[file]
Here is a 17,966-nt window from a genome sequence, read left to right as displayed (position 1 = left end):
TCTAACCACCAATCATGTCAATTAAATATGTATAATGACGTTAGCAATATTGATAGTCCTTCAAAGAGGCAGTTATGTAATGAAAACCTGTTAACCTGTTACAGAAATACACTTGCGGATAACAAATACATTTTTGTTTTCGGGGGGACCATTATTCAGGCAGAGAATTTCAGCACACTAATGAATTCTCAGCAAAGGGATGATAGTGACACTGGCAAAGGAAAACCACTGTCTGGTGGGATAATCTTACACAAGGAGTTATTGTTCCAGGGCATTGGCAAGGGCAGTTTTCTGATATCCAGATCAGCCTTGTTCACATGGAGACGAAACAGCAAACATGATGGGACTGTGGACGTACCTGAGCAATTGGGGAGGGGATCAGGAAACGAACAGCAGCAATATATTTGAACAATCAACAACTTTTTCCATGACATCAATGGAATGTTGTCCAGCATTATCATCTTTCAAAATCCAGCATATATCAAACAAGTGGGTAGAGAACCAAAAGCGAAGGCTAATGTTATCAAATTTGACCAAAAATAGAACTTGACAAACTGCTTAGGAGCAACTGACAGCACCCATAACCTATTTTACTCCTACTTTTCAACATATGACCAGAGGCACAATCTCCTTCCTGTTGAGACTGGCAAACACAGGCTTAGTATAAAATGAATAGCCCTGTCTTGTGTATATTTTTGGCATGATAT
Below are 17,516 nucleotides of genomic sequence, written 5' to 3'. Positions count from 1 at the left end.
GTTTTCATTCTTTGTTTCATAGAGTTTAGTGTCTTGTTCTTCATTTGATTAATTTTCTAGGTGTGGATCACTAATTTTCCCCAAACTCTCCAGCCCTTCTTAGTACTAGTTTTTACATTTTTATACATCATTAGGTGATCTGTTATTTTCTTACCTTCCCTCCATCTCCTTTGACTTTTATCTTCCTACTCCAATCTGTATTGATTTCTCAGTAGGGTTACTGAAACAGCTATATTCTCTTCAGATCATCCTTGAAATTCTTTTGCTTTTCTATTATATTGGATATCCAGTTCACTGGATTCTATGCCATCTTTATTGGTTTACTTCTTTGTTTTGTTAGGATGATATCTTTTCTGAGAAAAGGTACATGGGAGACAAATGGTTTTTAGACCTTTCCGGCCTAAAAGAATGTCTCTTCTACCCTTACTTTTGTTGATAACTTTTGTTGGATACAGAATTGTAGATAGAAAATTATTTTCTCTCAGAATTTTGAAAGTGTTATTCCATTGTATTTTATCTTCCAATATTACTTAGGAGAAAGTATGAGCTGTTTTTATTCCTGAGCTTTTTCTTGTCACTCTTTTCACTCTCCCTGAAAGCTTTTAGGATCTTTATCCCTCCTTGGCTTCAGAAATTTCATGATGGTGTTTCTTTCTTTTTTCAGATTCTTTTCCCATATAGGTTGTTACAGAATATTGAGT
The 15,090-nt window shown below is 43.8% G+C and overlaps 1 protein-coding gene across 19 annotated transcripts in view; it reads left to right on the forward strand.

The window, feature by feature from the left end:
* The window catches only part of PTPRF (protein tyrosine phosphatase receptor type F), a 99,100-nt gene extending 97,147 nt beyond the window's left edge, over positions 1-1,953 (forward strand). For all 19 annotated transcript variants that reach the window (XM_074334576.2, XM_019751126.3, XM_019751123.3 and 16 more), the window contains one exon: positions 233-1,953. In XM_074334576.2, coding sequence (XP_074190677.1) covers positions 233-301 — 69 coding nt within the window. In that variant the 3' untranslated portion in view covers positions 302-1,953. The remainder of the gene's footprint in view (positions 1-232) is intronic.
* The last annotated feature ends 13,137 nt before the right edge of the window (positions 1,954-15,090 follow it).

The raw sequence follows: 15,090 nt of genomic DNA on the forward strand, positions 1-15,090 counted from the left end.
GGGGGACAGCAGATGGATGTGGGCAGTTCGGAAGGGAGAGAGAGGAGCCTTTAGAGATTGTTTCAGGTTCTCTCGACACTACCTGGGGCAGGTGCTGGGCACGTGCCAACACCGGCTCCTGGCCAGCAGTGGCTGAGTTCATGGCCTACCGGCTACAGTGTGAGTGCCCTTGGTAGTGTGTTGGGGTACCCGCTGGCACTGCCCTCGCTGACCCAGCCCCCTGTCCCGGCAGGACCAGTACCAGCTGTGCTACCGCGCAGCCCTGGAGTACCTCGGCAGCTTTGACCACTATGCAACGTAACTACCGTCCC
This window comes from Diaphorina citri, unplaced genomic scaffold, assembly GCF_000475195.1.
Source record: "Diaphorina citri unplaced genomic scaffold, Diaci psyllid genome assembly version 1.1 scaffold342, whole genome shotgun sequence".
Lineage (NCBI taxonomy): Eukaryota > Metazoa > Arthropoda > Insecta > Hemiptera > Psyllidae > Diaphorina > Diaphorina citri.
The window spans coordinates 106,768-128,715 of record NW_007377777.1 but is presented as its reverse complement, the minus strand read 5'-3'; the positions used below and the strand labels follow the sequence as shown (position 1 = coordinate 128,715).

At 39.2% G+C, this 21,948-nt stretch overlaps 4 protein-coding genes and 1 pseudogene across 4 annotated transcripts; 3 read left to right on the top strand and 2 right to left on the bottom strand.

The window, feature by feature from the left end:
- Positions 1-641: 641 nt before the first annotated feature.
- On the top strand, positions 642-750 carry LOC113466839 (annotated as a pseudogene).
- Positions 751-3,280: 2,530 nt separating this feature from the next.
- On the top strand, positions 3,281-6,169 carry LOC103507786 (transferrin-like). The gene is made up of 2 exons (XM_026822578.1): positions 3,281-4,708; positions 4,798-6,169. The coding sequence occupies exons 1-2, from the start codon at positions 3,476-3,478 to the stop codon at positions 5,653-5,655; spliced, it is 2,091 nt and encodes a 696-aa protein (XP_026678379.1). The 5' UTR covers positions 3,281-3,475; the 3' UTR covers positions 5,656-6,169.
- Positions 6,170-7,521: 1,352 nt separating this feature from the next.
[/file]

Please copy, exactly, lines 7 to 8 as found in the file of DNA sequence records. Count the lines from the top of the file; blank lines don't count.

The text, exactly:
* The window catches only part of PTPRF (protein tyrosine phosphatase receptor type F), a 99,100-nt gene extending 97,147 nt beyond the window's left edge, over positions 1-1,953 (forward strand). For all 19 annotated transcript variants that reach the window (XM_074334576.2, XM_019751126.3, XM_019751123.3 and 16 more), the window contains one exon: positions 233-1,953. In XM_074334576.2, coding sequence (XP_074190677.1) covers positions 233-301 — 69 coding nt within the window. In that variant the 3' untranslated portion in view covers positions 302-1,953. The remainder of the gene's footprint in view (positions 1-232) is intronic.
* The last annotated feature ends 13,137 nt before the right edge of the window (positions 1,954-15,090 follow it).